The main purpose of a retirement fund is simple: build up enough retirement savings during your working years so that you are able to continue living the lifestyle you have become accustomed to when you retire. Retirement planning is therefore the simple concept of planning financially for the day you retire. Life, however, does not always go as planned.
This is according to Nashalin Portrag, Head of FundsAtWork at Momentum Corporate, who says that it’s important for employees to understand what happens to their employer-provided retirement fund benefits in the event of their untimely passing. If an employee is a member of a retirement fund they will have a retirement savings account and these accumulated savings will be paid out to their nominees or beneficiaries when they die. Over-and-above the retirement savings, they may also have a lump sum death benefit, which will either be an approved or unapproved benefit.
The Pension Funds Act allows for the provision of lump sum death and disability benefits as approved benefits. These benefits can also be provided as unapproved benefits.
The differentiation between these two types of death benefits, however, is an area that Portrag says is often misunderstood by fund members. According to Momentum Corporate Research that was conducted on members’ understanding of terminology used across the employee benefits sector revealed that members are uncomfortable with these two terms.
“However, because different rules and regulations apply to the distribution and payment of the different benefits, it is important for members to distinguish which one they have and the implications this will have on how the lump sum is distributed to their nominees or beneficiaries,” says Portrag.
“In addition to the nominees and beneficiaries being different, there are also other differences between approved and unapproved benefits such as tax treatment. This differs depending on whether the benefit is offered through their retirement fund (approved benefits) and/or outside their retirement fund through a separate employer policy (unapproved benefits),” Portrag continues.
Approved lump sum death benefit
Portrag explains that an approved lump sum death benefit is provided through a retirement fund. “This means that the retirement fund is the policyholder and the same rules apply as for the retirement savings account balance.”
“When a member dies, the trustees of the retirement fund will therefore decide who will receive the benefits, what portion of the benefit they will receive, and how it should be paid, using the member’s beneficiary nomination form and the Pension Funds Act as a guideline. Firstly, their dependants will be considered, followed by their non-dependant nominees.”
Portrag adds that in the case of an approved benefit, an employer has no say over the distribution and payment of the benefit. “The trustees, however, can ask the employer for information during the decision-making process. It is important to note that the member’s wishes as stipulated in their will and testament cannot override the trustee’s decision in this regard.”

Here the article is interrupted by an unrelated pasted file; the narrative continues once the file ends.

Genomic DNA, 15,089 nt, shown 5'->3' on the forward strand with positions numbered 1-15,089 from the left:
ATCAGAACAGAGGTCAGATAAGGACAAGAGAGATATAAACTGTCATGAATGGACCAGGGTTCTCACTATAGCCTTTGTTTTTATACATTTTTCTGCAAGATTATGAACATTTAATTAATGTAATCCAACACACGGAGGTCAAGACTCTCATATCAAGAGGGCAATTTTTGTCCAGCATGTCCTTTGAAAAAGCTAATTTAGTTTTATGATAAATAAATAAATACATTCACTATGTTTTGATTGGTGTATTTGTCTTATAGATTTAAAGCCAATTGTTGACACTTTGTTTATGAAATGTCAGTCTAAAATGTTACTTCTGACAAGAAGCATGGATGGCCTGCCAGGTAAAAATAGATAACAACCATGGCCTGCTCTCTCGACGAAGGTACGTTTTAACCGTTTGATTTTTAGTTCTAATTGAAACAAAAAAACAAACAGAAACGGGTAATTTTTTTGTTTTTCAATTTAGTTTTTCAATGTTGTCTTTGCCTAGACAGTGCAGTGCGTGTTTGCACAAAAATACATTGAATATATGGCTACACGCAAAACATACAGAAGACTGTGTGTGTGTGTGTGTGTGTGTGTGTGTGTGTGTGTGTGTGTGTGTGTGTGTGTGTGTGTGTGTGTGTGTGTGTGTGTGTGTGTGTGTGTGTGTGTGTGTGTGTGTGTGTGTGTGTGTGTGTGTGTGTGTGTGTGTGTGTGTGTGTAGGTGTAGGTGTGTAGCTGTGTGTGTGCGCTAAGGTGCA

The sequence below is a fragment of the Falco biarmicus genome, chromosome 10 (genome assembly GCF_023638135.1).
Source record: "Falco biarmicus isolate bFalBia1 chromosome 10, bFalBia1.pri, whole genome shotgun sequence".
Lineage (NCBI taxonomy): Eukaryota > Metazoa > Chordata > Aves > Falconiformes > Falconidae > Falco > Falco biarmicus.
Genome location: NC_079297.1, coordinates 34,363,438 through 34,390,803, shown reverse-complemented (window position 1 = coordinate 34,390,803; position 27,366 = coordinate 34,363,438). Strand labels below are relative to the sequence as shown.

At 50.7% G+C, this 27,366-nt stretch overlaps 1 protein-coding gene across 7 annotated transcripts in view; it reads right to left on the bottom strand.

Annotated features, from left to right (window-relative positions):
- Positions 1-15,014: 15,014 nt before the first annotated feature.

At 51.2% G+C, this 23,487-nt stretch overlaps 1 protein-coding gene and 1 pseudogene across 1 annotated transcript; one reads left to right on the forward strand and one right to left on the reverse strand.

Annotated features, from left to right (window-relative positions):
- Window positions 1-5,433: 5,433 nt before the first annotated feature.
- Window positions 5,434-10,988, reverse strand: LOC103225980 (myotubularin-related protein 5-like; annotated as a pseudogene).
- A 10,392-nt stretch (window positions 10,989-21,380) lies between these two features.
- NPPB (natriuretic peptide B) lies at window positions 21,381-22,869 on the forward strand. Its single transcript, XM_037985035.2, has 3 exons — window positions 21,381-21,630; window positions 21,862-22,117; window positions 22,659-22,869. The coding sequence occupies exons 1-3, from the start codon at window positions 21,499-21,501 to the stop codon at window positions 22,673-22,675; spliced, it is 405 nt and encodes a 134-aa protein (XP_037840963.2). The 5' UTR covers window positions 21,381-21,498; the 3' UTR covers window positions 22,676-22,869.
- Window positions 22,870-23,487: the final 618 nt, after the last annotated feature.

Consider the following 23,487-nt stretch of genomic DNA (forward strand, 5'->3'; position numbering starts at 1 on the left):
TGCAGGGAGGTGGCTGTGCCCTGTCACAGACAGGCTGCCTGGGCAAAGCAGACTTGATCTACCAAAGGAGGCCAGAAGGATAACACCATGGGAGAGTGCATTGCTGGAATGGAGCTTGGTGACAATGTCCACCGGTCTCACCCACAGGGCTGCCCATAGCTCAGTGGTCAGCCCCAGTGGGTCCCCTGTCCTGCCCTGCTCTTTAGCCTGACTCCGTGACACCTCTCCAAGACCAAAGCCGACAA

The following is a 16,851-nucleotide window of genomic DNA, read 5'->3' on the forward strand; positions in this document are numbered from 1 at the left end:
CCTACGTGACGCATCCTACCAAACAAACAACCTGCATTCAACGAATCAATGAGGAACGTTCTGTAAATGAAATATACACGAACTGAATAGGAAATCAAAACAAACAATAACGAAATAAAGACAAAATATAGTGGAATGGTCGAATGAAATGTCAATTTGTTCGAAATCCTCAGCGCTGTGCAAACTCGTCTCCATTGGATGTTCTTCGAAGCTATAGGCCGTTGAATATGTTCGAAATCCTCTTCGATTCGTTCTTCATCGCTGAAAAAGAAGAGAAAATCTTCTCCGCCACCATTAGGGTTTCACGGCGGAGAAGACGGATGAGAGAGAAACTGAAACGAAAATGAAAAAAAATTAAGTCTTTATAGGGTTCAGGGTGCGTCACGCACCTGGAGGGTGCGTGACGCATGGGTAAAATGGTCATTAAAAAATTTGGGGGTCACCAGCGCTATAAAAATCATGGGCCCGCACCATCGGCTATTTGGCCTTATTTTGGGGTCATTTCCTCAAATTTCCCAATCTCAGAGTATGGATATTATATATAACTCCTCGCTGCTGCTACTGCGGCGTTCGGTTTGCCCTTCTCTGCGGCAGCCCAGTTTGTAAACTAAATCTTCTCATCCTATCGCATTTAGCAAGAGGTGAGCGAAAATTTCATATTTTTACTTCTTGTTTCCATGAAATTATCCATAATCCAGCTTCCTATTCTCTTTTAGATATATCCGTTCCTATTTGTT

Unapproved lump sum death benefit
An unapproved benefit is provided outside of the retirement fund – and therefore isn’t subject to the Pension Funds Act. Also known as a stand-alone death benefit, an unapproved benefit is provided through an additional insurance policy that the employer took out for the members. “This means that the employer is the policyholder and must make sure that the member’s benefits are distributed according to the policy rules.
With unapproved benefit, the member’s beneficiary nomination form will be followed as long as it is in line with the policy rules, and the trustees have no say over the distribution and payment of this benefit,” says Portrag.
That said, as is the case for approved lump sum benefits, the member’s wishes as stipulated in their will and testament cannot override the policy rule. Portrag highlights the importance of beneficiary nomination forms, “This is why it’s important for members to ensure that if they have an employer-sponsored retirement fund, they fill out the beneficiary nomination form, where they nominate dependants and nominees. This will help guide the trustees or the employer with the distribution of the funds.
If members are unsure of which type of benefit they have, Portrag recommends that they check their benefit statements. If the employer has taken out stand-alone insurance benefits with another insurer, these benefits will not show on the members’ retirement fund benefit statement. In this case, they will need to get information about these benefits from their employer by consulting their Human Resources officer”.
It’s important for members to seek advice from a financial adviser or to get an understanding of their retirement benefit options through retirement benefit counselling – a service which is accessible via their retirement fund. “Having a long-term relationship with a professional financial adviser who will offer appropriate advice is paramount to reaching ones financial goals and ensuring that the member’s dependants are taken care of in the event of death.
Portrag highlights the importance of keeping beneficiaries’ information up-to-date. Out-dated or missing beneficiary nomination forms are very often the reason for lengthy delays on the payment of a death benefit – a time when the member’s dependants are often in financial need. As circumstances change from time to time, it is therefore crucial for members to regularly update their beneficiaries’ information so that their death benefits can be paid to the right people without any unnecessary delay,” Portrag concludes.